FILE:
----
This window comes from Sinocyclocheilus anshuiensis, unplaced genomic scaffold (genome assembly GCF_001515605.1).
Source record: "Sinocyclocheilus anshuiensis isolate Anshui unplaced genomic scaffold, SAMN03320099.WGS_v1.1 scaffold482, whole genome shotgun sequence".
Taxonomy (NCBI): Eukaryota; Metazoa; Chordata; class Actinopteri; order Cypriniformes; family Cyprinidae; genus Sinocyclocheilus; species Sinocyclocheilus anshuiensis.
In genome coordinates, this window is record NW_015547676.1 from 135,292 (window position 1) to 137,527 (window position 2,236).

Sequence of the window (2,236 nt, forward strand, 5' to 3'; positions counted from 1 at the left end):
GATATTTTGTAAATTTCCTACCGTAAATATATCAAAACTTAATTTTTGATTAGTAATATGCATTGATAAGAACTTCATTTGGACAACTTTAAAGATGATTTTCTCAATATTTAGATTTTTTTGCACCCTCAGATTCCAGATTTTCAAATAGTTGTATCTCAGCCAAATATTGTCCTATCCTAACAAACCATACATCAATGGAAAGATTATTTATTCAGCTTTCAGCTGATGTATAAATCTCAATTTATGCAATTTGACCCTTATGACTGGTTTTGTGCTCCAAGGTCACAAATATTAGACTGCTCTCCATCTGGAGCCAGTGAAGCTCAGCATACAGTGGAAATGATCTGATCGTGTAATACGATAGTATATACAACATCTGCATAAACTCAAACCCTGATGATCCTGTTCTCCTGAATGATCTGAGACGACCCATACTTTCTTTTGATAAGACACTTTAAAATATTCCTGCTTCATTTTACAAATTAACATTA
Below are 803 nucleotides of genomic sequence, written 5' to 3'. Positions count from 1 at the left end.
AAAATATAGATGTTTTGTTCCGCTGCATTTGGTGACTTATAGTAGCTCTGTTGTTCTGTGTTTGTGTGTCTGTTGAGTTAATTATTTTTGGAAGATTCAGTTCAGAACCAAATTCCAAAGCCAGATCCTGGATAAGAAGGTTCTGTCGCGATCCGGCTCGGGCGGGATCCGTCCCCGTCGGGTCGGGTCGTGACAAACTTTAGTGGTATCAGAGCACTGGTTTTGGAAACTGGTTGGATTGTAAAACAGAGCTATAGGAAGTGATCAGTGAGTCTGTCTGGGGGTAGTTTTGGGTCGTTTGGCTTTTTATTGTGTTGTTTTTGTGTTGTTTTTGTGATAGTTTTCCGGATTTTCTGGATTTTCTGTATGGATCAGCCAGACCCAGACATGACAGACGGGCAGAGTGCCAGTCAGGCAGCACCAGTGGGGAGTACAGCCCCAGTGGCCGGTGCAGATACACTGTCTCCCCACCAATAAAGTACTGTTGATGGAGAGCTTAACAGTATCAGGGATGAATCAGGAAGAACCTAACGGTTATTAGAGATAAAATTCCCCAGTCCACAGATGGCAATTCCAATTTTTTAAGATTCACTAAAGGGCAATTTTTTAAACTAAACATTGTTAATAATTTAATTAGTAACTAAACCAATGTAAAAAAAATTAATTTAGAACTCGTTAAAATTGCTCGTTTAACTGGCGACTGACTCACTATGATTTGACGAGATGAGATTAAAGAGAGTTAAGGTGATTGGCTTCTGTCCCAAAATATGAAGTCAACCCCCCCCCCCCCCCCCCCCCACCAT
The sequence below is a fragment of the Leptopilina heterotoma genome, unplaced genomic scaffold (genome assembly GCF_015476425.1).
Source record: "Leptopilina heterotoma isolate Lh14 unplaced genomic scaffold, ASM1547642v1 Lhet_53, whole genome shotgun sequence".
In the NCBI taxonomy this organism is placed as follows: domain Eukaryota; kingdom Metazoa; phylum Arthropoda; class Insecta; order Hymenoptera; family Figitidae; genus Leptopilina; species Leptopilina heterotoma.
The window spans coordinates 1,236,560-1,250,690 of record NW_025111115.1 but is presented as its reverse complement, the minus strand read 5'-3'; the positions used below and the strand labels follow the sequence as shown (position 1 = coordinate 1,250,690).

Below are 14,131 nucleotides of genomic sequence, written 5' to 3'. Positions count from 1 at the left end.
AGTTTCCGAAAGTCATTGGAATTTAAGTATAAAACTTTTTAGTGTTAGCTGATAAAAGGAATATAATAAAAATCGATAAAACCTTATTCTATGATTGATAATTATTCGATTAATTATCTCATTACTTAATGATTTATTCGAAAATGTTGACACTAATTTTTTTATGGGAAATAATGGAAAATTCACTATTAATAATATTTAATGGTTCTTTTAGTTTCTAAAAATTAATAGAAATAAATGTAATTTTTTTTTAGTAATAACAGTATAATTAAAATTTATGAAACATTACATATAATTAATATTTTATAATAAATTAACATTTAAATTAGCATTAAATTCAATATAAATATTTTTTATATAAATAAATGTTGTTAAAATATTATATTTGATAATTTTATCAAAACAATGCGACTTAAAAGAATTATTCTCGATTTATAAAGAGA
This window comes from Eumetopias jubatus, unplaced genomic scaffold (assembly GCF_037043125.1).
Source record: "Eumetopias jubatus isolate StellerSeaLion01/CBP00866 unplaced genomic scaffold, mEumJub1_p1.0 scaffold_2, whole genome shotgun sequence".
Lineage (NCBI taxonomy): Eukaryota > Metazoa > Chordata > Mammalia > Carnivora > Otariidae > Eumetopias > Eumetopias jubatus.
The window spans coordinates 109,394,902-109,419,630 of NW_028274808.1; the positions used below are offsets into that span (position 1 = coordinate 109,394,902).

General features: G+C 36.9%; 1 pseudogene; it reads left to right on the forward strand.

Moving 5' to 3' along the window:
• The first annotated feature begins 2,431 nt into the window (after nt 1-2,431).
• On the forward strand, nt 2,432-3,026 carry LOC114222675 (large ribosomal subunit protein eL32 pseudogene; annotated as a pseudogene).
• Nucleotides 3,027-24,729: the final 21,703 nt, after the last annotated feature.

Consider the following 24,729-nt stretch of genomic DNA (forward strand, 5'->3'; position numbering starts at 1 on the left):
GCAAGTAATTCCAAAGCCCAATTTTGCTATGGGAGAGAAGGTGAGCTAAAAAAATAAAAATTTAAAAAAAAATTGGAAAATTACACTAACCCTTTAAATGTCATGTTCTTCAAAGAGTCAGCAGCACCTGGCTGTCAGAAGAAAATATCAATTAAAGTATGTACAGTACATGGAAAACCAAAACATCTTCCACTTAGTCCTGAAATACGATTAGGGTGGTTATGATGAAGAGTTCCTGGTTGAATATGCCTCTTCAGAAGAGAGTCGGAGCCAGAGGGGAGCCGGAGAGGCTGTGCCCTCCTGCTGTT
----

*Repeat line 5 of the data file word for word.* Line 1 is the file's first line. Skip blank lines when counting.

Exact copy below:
Sequence of the window (2,236 nt, forward strand, 5' to 3'; positions counted from 1 at the left end):